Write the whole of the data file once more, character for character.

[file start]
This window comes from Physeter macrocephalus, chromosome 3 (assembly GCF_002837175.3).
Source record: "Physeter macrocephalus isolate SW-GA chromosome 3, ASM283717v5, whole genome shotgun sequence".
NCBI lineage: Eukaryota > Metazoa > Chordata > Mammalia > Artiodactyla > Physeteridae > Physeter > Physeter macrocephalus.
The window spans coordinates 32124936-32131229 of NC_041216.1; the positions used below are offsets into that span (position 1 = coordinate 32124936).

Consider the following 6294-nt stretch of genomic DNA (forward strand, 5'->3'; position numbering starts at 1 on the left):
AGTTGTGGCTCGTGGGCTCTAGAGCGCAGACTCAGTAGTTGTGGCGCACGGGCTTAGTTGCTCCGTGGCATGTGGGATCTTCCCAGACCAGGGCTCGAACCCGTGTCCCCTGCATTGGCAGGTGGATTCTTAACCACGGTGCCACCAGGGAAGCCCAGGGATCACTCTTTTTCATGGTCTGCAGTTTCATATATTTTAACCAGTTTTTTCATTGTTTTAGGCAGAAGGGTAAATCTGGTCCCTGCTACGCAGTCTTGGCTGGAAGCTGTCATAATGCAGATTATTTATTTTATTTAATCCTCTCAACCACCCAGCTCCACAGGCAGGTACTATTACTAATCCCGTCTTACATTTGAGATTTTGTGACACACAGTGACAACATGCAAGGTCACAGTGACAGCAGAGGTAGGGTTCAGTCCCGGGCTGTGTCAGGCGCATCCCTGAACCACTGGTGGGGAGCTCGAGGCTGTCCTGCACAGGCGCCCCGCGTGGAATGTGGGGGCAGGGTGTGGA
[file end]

This window comes from Physeter macrocephalus, chromosome 3 (assembly GCF_002837175.3).
Source record: "Physeter macrocephalus isolate SW-GA chromosome 3, ASM283717v5, whole genome shotgun sequence".
NCBI lineage: Eukaryota > Metazoa > Chordata > Mammalia > Artiodactyla > Physeteridae > Physeter > Physeter macrocephalus.
The window spans coordinates 32124936-32131229 of NC_041216.1; the positions used below are offsets into that span (position 1 = coordinate 32124936).

Consider the following 6294-nt stretch of genomic DNA (forward strand, 5'->3'; position numbering starts at 1 on the left):
AGTTGTGGCTCGTGGGCTCTAGAGCGCAGACTCAGTAGTTGTGGCGCACGGGCTTAGTTGCTCCGTGGCATGTGGGATCTTCCCAGACCAGGGCTCGAACCCGTGTCCCCTGCATTGGCAGGTGGATTCTTAACCACGGTGCCACCAGGGAAGCCCAGGGATCACTCTTTTTCATGGTCTGCAGTTTCATATATTTTAACCAGTTTTTTCATTGTTTTAGGCAGAAGGGTAAATCTGGTCCCTGCTACGCAGTCTTGGCTGGAAGCTGTCATAATGCAGATTATTTATTTTATTTAATCCTCTCAACCACCCAGCTCCACAGGCAGGTACTATTACTAATCCCGTCTTACATTTGAGATTTTGTGACACACAGTGACAACATGCAAGGTCACAGTGACAGCAGAGGTAGGGTTCAGTCCCGGGCTGTGTCAGGCGCATCCCTGAACCACTGGTGGGGAGCTCGAGGCTGTCCTGCACAGGCGCCCCGCGTGGAATGTGGGGGCAGGGTGTGGA